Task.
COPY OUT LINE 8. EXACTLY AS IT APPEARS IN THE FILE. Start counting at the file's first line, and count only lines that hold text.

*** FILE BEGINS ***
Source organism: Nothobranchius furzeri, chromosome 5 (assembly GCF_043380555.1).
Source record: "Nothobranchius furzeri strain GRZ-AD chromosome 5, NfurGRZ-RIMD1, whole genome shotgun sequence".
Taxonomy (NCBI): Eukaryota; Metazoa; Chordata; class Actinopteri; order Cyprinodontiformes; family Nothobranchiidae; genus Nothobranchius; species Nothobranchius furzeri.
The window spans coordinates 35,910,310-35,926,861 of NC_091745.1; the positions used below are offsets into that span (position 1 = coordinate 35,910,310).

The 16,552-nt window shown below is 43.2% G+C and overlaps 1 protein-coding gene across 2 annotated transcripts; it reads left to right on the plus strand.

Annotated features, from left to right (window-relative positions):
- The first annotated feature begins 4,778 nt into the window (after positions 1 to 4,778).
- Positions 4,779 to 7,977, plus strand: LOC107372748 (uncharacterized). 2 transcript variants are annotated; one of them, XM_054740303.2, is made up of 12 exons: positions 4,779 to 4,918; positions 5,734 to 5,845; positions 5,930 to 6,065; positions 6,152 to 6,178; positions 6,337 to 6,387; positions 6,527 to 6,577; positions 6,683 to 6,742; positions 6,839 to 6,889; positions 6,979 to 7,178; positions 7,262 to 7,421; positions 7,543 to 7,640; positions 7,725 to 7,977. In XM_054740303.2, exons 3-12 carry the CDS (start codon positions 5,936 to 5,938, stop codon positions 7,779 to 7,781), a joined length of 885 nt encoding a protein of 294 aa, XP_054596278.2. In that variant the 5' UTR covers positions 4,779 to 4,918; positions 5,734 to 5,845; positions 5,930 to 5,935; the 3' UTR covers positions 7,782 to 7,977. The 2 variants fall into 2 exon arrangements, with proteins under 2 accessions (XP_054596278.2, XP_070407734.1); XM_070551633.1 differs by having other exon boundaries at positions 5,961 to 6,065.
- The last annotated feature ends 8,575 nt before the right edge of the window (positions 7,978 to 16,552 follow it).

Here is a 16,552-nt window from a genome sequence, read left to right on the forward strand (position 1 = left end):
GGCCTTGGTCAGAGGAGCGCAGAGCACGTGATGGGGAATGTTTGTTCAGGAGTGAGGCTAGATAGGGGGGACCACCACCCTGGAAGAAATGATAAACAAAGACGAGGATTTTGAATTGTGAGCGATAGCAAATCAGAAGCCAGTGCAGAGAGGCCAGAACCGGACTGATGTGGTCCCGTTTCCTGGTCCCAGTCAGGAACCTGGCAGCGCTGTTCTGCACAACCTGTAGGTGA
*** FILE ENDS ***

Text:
- Positions 4,779 to 7,977, plus strand: LOC107372748 (uncharacterized). 2 transcript variants are annotated; one of them, XM_054740303.2, is made up of 12 exons: positions 4,779 to 4,918; positions 5,734 to 5,845; positions 5,930 to 6,065; positions 6,152 to 6,178; positions 6,337 to 6,387; positions 6,527 to 6,577; positions 6,683 to 6,742; positions 6,839 to 6,889; positions 6,979 to 7,178; positions 7,262 to 7,421; positions 7,543 to 7,640; positions 7,725 to 7,977. In XM_054740303.2, exons 3-12 carry the CDS (start codon positions 5,936 to 5,938, stop codon positions 7,779 to 7,781), a joined length of 885 nt encoding a protein of 294 aa, XP_054596278.2. In that variant the 5' UTR covers positions 4,779 to 4,918; positions 5,734 to 5,845; positions 5,930 to 5,935; the 3' UTR covers positions 7,782 to 7,977. The 2 variants fall into 2 exon arrangements, with proteins under 2 accessions (XP_054596278.2, XP_070407734.1); XM_070551633.1 differs by having other exon boundaries at positions 5,961 to 6,065.